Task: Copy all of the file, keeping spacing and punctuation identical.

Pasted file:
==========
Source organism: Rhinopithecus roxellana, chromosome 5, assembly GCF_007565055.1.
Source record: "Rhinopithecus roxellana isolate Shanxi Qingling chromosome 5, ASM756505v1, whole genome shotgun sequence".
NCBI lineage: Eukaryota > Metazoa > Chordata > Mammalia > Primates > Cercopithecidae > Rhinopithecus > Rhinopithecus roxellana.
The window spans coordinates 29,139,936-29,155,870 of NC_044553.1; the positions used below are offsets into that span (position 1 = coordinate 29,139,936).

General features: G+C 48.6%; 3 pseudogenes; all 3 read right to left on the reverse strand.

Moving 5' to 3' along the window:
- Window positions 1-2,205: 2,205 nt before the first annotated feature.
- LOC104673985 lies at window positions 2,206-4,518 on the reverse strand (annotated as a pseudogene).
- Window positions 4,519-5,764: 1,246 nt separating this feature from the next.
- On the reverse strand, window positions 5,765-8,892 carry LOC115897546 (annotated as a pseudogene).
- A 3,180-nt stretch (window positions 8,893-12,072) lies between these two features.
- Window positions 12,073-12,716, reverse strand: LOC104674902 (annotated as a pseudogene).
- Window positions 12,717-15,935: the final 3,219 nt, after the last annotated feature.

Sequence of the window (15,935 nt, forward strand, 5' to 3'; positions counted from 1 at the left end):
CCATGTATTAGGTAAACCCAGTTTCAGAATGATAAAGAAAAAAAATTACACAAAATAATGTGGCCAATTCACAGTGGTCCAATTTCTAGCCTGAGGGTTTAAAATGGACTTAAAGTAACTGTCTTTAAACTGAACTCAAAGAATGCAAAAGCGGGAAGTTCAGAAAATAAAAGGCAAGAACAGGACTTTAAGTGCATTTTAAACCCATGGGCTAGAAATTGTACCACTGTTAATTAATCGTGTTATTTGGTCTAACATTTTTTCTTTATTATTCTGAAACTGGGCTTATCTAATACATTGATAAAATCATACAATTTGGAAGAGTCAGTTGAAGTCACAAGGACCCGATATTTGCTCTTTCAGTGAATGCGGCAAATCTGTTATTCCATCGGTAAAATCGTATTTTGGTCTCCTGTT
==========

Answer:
Source organism: Rhinopithecus roxellana, chromosome 5, assembly GCF_007565055.1.
Source record: "Rhinopithecus roxellana isolate Shanxi Qingling chromosome 5, ASM756505v1, whole genome shotgun sequence".
NCBI lineage: Eukaryota > Metazoa > Chordata > Mammalia > Primates > Cercopithecidae > Rhinopithecus > Rhinopithecus roxellana.
The window spans coordinates 29,139,936-29,155,870 of NC_044553.1; the positions used below are offsets into that span (position 1 = coordinate 29,139,936).

General features: G+C 48.6%; 3 pseudogenes; all 3 read right to left on the reverse strand.

Moving 5' to 3' along the window:
- Window positions 1-2,205: 2,205 nt before the first annotated feature.
- LOC104673985 lies at window positions 2,206-4,518 on the reverse strand (annotated as a pseudogene).
- Window positions 4,519-5,764: 1,246 nt separating this feature from the next.
- On the reverse strand, window positions 5,765-8,892 carry LOC115897546 (annotated as a pseudogene).
- A 3,180-nt stretch (window positions 8,893-12,072) lies between these two features.
- Window positions 12,073-12,716, reverse strand: LOC104674902 (annotated as a pseudogene).
- Window positions 12,717-15,935: the final 3,219 nt, after the last annotated feature.

Sequence of the window (15,935 nt, forward strand, 5' to 3'; positions counted from 1 at the left end):
CCATGTATTAGGTAAACCCAGTTTCAGAATGATAAAGAAAAAAAATTACACAAAATAATGTGGCCAATTCACAGTGGTCCAATTTCTAGCCTGAGGGTTTAAAATGGACTTAAAGTAACTGTCTTTAAACTGAACTCAAAGAATGCAAAAGCGGGAAGTTCAGAAAATAAAAGGCAAGAACAGGACTTTAAGTGCATTTTAAACCCATGGGCTAGAAATTGTACCACTGTTAATTAATCGTGTTATTTGGTCTAACATTTTTTCTTTATTATTCTGAAACTGGGCTTATCTAATACATTGATAAAATCATACAATTTGGAAGAGTCAGTTGAAGTCACAAGGACCCGATATTTGCTCTTTCAGTGAATGCGGCAAATCTGTTATTCCATCGGTAAAATCGTATTTTGGTCTCCTGTT